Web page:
work that I am most proud of is the set modeling I did on Ratatouille. The amount of love I was allowed to give the ar-chitecture was extremely satisfying and I think it shows on screen. A high-

  • light of my career at Pixar would have to be getting to work with Brad Bird as a lead of a department on The Incredibles. To this day I consider him one of the greatest film mak-ers to ever make films. I learned, and continue to learn, so much from him as a film maker.

    You said Pixar rejected you two times, what do you think convinced them in your 3rd showreel?What I believe con-

    vinced Pixar on my third try was the content of my reel and the experience and taste I gained in the

    six years after finish-ing my education at Full Sail. My reel was crafted to be exactly what they needed to see, demon-strating the discipline (character modeling/ar-ticulation) I was going for. I took the feedback I got on the prior 2 at-tempts to heart and I demonstrated that I was able to listen to their critiques.

    If you were rejected the 3rd time where were you today?As cliche as it sounds,

    the key to happiness in your work is to do what

  • you love. If I were re-jected a 3rd time I would probably still be doing what I am doing for Pix-ar today and Id still be admiring and learning from Pixar while doing it. For me, success comes from a balance of love of what I do, perseverance, ability/willingness to take risks, and contin-ued learning about and refining of my craft. Oh yeah.. dont be a jerk. Nobody wants to work with or hire a jerk :)

    What do you think are the main differences at Pixar between today and the time you got in?

    Well, we are certainly bigger and have a bunch more movies under our belt. When I started in 2000, Pixar had only re-leased 3 movies and Dis-ney was a partner, not an owner of Pixar.

    What are your plans for your further career?I plan to make my own

    movies as my next big thing. Ive been screen-writing the past few years and learning about live action film making. That thing I said earlier about taking risks.. that gets harder to do when youre comfortable... but I feel I need to shake it

  • up and leave my comfort zone to move forward. Leaving a place like Pix-ar to do something like that is something Ive been struggling with for a couple years now. I plan to leave on good terms, which I think in this industry is always very important. The world is a small place.. this in-dustry is even smaller. Never burn bridges, or be a jerk :)

    What can you suggest young people that just graduated and want to get their foot into the indus-try? What is Pixar look-ing for in a showreel?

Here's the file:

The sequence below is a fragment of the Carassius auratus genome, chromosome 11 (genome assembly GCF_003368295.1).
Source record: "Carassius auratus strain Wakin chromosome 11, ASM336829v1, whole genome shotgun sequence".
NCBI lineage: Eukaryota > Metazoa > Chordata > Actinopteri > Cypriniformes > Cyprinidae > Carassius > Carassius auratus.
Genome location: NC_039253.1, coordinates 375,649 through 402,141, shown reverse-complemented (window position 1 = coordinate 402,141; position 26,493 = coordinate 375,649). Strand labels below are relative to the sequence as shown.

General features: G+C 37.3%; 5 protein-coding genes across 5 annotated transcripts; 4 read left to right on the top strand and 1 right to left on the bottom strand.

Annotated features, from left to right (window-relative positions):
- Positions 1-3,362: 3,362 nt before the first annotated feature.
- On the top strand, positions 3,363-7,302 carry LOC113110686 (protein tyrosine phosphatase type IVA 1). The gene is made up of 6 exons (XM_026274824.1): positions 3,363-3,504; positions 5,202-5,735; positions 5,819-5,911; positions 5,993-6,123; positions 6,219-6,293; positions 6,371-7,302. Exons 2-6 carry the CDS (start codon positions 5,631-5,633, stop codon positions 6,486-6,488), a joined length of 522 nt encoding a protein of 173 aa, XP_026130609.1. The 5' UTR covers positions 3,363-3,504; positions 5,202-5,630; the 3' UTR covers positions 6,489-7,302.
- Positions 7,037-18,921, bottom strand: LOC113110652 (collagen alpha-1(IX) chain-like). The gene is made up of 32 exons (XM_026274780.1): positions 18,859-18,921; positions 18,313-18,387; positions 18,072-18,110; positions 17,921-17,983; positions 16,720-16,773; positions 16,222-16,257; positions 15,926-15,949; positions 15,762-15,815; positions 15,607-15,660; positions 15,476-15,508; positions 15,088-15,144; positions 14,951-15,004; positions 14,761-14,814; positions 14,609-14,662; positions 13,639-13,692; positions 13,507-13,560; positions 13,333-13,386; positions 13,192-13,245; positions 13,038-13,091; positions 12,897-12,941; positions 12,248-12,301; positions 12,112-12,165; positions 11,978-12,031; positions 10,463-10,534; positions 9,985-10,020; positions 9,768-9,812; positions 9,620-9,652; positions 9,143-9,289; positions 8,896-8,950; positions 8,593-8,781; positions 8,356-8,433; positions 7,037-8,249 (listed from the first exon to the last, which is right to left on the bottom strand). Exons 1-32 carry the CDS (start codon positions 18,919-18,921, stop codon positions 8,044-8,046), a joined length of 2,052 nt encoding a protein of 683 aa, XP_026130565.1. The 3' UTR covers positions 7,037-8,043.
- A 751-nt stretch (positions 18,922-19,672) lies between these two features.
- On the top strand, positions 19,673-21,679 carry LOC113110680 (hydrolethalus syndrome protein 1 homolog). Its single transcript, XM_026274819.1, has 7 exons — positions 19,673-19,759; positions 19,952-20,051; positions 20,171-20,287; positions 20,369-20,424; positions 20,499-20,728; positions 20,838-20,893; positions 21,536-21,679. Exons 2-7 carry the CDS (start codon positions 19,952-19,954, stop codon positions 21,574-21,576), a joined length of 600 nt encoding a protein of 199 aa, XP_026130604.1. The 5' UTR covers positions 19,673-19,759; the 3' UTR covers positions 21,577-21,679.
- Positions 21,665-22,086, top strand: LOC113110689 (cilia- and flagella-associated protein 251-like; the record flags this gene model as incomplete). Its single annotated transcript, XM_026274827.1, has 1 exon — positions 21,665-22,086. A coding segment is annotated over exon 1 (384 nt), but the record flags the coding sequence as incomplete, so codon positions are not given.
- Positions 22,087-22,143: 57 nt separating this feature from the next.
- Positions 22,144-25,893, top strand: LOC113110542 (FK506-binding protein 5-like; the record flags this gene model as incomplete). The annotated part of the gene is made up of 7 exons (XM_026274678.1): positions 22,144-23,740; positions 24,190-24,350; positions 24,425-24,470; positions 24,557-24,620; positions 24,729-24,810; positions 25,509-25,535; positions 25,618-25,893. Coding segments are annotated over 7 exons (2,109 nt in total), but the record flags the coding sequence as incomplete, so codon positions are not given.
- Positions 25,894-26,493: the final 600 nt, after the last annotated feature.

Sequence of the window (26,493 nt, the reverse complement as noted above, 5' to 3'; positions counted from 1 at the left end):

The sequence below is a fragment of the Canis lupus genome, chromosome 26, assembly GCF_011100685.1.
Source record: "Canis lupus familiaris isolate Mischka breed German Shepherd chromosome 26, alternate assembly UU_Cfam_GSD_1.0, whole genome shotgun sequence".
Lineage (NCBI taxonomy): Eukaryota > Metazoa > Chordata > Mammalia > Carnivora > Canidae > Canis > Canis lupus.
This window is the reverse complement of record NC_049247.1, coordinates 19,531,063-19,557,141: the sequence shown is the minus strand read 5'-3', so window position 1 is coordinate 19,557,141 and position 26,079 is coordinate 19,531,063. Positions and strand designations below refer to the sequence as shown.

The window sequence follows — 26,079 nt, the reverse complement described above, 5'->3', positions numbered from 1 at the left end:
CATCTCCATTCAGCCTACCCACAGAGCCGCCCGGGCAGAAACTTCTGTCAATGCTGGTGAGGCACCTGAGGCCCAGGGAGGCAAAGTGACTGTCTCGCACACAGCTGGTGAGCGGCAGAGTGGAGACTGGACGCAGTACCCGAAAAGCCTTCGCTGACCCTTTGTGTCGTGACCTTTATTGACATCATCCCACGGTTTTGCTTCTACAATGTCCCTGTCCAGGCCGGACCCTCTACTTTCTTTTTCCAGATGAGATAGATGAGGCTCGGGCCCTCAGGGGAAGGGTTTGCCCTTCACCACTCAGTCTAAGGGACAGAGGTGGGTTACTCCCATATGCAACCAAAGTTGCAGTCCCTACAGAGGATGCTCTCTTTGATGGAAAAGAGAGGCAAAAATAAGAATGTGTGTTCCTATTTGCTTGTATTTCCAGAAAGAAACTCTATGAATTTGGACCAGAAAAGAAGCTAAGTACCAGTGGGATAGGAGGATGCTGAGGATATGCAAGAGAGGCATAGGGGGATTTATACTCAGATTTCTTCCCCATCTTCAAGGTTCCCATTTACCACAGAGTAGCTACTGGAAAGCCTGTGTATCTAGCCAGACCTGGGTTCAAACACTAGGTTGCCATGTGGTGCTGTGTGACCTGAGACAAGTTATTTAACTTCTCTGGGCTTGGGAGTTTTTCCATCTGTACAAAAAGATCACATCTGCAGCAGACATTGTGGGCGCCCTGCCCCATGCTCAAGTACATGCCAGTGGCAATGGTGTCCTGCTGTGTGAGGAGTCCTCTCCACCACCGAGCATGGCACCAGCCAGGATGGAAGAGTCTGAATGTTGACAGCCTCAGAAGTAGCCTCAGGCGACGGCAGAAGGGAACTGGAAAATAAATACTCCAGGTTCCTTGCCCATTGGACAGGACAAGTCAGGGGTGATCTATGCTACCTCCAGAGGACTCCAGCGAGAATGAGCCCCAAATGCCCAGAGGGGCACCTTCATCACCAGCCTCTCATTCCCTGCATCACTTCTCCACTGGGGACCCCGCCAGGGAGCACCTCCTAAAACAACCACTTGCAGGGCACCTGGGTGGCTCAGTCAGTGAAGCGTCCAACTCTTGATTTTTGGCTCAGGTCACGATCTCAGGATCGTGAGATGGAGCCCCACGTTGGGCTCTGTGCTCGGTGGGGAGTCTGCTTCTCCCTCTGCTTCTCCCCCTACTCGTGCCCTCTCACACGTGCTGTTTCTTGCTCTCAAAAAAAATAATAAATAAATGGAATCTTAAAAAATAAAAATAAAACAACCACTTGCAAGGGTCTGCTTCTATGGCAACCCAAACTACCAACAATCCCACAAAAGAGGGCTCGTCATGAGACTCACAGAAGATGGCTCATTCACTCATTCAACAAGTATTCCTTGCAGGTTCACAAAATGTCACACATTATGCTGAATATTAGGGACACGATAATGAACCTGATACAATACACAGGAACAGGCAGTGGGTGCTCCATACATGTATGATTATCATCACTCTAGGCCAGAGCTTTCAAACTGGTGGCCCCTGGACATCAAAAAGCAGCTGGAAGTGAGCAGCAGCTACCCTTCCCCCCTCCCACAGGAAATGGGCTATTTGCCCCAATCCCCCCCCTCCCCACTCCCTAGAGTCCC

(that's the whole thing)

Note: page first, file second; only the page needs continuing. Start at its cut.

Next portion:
I would suggest get-ting some experience in the industry. Ive al-ways thought that the people who come to Pix-ar right out of school, while lucky and more than likely very talented, are doing themselves a dis-service by not know-ing what other places are like. Makes it quite hard to fully appreciate how good a place like Pixar is to work at.

    What do you think of independent animation? Are professionals like you aware of whats going on in the underground?I love independent any-

    Kris was also responsible for the hair on these characters.

  • thing. I admire folks who are self motivated enough to create something inde-pendently. Professionals should definitely stay abreast of whats going on out there in the un-derground as the under-ground often is pushing technology and technique in different ways, ways that sometimes arent thought of at the profes-sional level. One of my favorite things is when a film comes out of the blue and shakes up the indus-try. We need more of that if you ask me. I want big studios to take risks and make films that arent reboots or sequels, but I also understand why

    reboots and sequels get made. I sure do long for original ideas and orig-inal films though.

    If you could take three things to a lonely island what would it be?Id take someone I love for companionship, an internet connection/com-puter to stay connected to those I love, and a some sort of shelter.

    The Blazing Squids team would like to thank Kris for taking his time to answer our questions.We wish you the

    best on this new stage of your carreer!

  • GustonYeah, so I could keep

    on writing about rela-tively unknown records from the 80s and the 90s, back when USA was still number one, but I think its time to break the gravy crust and do something a little dif-ferent. So instead I will write about my new biggest inspiration: Philip Guston.Guston was born in